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So what makes a premium keyword research tool worth the investment?
Why even use one in the first place?
In short: It’s all about the collected data, time being saved, and the deeper knowledge of the vertical that can be gained by the user.
In addition to directly speeding up the discovery process, keyword research tools also grant you access to current and historic data that can turn challenging campaigns into well-planned missions.
Plus, you can discover your competitors’ content gaps across search engines.
When it comes to SEO, the difference between great data and poor data is all the difference in the world.
Having information on demand and the knowledge to strategically target relevant search terms is critical.
Many experts in our industry know how to do it by hand the old-fashioned way; and there’s nothing wrong with being able to create content around keywords that are statistically proven using the DIY approach.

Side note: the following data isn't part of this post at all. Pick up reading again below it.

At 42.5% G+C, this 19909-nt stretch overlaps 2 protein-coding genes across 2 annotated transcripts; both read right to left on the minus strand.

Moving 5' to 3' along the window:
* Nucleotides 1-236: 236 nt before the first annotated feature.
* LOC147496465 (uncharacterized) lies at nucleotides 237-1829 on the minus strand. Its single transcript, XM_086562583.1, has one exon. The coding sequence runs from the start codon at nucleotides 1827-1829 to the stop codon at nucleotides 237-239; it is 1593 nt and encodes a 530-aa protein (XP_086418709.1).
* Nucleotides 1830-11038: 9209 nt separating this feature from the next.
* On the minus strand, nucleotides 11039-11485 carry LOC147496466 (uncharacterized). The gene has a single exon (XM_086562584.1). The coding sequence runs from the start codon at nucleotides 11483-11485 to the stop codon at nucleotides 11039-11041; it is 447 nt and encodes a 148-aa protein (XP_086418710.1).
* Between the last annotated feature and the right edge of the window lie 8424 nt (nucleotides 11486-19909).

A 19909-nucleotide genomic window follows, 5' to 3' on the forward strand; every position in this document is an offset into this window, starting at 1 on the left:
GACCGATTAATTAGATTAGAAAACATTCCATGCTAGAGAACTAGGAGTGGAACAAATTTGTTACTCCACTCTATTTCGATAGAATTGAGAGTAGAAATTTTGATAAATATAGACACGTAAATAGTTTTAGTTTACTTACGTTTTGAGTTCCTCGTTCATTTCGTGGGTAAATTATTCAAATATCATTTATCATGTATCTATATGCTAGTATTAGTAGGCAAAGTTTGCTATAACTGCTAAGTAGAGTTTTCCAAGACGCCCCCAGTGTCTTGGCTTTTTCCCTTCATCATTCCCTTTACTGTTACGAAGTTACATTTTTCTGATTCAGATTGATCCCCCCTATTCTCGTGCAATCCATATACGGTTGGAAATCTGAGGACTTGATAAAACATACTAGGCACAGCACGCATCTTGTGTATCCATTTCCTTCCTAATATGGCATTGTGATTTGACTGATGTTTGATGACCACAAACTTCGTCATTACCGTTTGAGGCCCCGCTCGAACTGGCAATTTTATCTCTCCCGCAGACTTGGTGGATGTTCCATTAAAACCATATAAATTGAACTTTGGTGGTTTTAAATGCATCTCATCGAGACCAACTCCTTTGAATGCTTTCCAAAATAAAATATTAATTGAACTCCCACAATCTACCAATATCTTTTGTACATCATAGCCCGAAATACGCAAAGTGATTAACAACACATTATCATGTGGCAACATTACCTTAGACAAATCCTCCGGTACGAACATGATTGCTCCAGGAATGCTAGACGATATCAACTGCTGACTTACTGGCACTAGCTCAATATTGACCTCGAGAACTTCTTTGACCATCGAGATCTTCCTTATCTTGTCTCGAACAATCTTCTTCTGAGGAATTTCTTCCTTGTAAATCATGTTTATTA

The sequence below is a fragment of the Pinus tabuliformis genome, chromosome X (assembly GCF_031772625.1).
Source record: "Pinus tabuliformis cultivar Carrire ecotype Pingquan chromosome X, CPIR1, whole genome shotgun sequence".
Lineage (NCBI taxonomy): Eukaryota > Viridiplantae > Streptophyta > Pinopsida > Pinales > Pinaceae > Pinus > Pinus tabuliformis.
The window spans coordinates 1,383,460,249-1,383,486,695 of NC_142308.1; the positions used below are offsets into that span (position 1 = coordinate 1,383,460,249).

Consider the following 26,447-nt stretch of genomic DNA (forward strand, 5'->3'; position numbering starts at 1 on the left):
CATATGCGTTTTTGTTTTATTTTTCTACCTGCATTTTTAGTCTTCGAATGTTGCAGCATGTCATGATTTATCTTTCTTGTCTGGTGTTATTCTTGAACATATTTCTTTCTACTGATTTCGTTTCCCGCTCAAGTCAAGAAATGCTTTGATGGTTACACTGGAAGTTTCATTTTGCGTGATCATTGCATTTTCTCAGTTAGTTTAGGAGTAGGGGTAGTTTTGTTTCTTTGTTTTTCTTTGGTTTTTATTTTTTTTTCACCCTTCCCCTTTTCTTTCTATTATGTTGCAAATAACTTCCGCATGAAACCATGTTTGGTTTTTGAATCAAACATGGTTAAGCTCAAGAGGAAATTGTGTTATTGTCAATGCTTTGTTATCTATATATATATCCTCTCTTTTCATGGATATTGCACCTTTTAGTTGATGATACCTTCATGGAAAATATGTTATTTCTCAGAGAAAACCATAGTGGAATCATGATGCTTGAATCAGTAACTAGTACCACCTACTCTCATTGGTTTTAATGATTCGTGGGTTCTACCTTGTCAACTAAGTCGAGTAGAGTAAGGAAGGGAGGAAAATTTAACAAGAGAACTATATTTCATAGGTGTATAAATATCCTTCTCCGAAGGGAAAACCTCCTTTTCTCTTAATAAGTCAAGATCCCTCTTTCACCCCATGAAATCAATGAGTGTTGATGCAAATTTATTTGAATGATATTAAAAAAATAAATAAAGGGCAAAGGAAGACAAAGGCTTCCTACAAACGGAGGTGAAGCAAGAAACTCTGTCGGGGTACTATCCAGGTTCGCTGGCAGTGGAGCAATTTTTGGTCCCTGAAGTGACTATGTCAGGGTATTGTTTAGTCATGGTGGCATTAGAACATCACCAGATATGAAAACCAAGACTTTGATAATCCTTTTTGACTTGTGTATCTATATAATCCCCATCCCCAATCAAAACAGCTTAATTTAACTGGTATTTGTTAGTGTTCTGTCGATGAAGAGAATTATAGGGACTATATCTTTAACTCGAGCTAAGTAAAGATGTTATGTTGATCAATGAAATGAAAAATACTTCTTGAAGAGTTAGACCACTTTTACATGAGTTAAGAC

However, the amount of time you will save in the long run can be worth the up-front cost of a high-quality SEO tool package.
A premium SEO keyword research tool offers invaluable benefits to agencies.
A great tool should be able to scale up as accounts and employee levels grow.
Let’s cover seven well-known keyword research tools in the SEO world and go over the benefits and features that each provides, each using a single search term for comparison.
1. Google Keyword Planner
Keyword Planner, Google’s classic keyword research tool, is a feature within the Google Ads ecosystem.
The big question for those doing SEO: is it still relevant in 2018?
Long considered the baseline standard for SEO keyword insights, Google loves to make it difficult to use for SEO pros with minimal PPC expertise.